In which Miss Molly misses Mangled Messes.

It was my last Mangled Mess for the 2014-15 year. I have a break now until after our Summer Reading programming. I both love and am sad about this. I like getting that break from the science, so I don’t get burned out; I can recuperate. I can stop and think. I can stop trying to cram bits of physics information into my brain. It keeps me from fizzling out and losing the all important motivation and drive.

It also gives me time to think about all the projects I want to do with the kids next year. ALL. THE. PROJECTS. Seriously, all the things. The possibilities are endless. (See what I mean about motivation and drive? I’ve had two weeks away from the mess and I’m already rearing to go!) I’m seeing etching glass and popsicle stick chain reactions and all sorts of craziness.

For my April’s MM, I decided to talk about mechanical energy, which I then broke down to Potential and Kinetic energy. We talked about the different types of energy, discussed their definitions, and looked at their equations. I had a couple demonstrations, where I jumped off a chair to really hammer the point home. We talked about where they see various types of energy everyday, and how it affects our everyday lives.

Then, experiment time. What better way to demonstrate the concepts we were talking about than with elastic bands. The BIG experiment was making wind-up wooden dowel cars with the elastic bands, but before we got to that, I wanted them to play around with the elastics themselves. Who didn’t love shooting elastic bands across the room, seeing how far it could go with a single stretch, tempting the fate and testing elasticity by pulling farther and farther back?

We started with elastics, obviously. I gave them thin ones and thick ones. We touched them, feeling how cool they were. Then we stretched them quickly once and let them relax and felt for heat again. Then we stretched them multiple times, and felt for heat again. Some kids felt the change in heat better than others. The larger elastics worked best for this exercise, as you might imagine. The whole purpose was to illustrate how energy gives off heat, which we hear about, but it’s nice to actually observe.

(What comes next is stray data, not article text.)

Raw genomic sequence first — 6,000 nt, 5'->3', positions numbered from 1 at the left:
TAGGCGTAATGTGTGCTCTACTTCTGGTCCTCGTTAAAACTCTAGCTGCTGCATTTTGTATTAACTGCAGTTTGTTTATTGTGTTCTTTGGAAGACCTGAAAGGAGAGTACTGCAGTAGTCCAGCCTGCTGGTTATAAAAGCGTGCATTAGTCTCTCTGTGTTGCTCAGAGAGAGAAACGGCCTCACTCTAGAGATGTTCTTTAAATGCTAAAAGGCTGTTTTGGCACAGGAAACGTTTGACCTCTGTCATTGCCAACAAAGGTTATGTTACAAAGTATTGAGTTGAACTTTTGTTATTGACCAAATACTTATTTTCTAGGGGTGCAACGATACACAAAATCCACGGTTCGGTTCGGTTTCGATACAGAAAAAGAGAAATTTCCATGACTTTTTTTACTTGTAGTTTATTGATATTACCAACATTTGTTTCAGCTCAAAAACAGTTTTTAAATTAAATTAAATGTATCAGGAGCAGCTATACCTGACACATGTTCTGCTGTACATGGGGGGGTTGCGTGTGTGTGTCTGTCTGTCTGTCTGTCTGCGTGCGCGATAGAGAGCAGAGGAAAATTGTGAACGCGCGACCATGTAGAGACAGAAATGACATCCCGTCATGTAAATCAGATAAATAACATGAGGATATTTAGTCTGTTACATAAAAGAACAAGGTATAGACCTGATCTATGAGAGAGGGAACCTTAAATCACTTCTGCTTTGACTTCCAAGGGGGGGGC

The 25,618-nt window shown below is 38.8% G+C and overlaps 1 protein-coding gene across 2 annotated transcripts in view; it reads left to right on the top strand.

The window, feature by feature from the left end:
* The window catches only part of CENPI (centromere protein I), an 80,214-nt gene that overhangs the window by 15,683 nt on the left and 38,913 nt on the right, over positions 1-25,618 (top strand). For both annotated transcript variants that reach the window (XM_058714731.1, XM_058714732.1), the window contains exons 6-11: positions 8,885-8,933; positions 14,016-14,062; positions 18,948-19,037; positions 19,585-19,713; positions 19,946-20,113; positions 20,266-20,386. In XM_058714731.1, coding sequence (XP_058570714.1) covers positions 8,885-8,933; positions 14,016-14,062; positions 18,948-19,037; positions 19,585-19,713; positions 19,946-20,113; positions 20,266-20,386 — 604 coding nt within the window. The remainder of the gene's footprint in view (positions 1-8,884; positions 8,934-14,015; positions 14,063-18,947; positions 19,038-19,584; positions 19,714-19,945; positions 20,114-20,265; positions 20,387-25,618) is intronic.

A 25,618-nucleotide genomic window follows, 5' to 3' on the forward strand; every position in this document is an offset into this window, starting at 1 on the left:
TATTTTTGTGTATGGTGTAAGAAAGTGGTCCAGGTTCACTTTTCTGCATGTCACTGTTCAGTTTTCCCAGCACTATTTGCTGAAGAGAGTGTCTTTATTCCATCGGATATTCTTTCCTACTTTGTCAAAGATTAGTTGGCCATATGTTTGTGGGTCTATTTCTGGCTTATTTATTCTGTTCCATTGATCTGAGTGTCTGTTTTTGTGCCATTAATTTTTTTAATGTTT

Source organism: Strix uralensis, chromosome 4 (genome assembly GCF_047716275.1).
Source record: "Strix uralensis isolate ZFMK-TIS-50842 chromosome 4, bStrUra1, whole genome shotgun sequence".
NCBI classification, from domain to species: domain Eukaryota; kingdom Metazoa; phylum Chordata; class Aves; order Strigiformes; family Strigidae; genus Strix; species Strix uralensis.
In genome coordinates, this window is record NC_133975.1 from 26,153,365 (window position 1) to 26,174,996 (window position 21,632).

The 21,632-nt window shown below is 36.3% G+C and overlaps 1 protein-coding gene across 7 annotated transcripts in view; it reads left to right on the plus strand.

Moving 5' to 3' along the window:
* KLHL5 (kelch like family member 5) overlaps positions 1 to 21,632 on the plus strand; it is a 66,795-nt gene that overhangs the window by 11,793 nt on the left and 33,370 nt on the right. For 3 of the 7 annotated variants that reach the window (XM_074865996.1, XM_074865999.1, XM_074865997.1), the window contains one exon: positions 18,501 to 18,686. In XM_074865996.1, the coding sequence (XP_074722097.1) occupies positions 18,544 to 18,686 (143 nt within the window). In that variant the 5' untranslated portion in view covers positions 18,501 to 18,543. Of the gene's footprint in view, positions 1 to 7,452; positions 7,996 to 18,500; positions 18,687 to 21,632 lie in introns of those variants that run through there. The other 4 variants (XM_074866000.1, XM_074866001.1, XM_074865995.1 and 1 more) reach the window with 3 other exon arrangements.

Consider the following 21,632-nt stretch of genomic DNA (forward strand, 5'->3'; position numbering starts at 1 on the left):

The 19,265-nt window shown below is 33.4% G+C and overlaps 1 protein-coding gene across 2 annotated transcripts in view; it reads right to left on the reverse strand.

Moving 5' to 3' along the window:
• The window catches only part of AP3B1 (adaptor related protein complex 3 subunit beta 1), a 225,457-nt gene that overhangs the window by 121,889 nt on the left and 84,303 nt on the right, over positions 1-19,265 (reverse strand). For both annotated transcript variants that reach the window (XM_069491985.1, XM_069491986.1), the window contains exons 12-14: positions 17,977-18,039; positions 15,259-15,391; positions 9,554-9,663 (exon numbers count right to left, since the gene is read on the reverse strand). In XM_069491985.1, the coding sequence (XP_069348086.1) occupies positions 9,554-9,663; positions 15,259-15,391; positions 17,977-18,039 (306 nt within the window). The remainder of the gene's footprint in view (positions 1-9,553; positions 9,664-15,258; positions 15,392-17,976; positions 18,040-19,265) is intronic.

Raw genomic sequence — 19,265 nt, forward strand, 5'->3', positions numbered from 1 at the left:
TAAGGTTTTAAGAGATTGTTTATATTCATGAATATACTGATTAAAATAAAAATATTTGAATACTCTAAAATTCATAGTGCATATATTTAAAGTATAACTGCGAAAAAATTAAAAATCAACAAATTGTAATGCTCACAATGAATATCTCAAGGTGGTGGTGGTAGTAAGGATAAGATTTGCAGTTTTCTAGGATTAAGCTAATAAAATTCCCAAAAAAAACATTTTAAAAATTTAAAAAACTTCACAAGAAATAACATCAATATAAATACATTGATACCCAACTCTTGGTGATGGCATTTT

Next, I gave the kids each a ruler and we experimented (after I laid the “If you point or shoot your elastic at anyone, you are done for the day and going upstairs. No second chances.”) which stretch and distance and the relationship between the two.

mm2I had them shoot the elastic bands across the room from various stretched points. We started at 5 inches and worked our way up. They pulled the elastics all the way back to 1 foot, and sometimes further. The kids even got some elastics to make it the entire length of the room! They did this experiment with the thin elastics and the thick ones. The thin ones definitely were easier to stretch, and so went farther. One issue we did have was that not all of the rulers were as sturdy as they could be, which in turn made the stretching difficult (since it’s hard to stretch the elastic when the ruler is bending in on itself. So…we had some sharing, which we all need to practice.)mm3

Finally, it was time to make and race the bobbin cars. I found a fun tutorial from She and went from there. We had a bunch of wooden bobbins in our programming cabinet from who knows when, and I wanted to use them up, and what a perfect way to do so. Our bobbins were smaller than the ones in the picture, but still worked fairly well. However the elastics were a bit too long for our cars, so we had a lot of winding to do, and that meant they got a bit too wound and too tangled, so they didn’t always go as straight as they could have (say if our elastics were shorter and our bobbins bigger.) But, as I told the kids, it leaves room for experimentation. Find a shorter elastic and try it. Get a bigger bobbin and see what happens. mmAll in all, it was a great class and very fun. Well, it’s storytime today! And depending on the weather, I will either be swamped or playing to an empty house. Time will tell. Have a wonderful afternoon.


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